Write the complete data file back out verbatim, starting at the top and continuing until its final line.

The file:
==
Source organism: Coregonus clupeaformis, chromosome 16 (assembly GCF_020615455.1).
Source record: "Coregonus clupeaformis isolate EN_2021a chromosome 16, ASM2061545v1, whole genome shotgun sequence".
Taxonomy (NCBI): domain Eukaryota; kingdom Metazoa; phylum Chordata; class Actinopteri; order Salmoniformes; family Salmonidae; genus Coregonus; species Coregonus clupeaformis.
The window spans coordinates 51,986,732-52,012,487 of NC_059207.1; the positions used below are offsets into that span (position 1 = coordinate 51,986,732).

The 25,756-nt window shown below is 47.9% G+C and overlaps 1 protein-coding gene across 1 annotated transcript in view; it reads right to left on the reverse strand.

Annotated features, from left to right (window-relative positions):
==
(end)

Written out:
Source organism: Coregonus clupeaformis, chromosome 16 (assembly GCF_020615455.1).
Source record: "Coregonus clupeaformis isolate EN_2021a chromosome 16, ASM2061545v1, whole genome shotgun sequence".
Taxonomy (NCBI): domain Eukaryota; kingdom Metazoa; phylum Chordata; class Actinopteri; order Salmoniformes; family Salmonidae; genus Coregonus; species Coregonus clupeaformis.
The window spans coordinates 51,986,732-52,012,487 of NC_059207.1; the positions used below are offsets into that span (position 1 = coordinate 51,986,732).

The 25,756-nt window shown below is 47.9% G+C and overlaps 1 protein-coding gene across 1 annotated transcript in view; it reads right to left on the reverse strand.

Annotated features, from left to right (window-relative positions):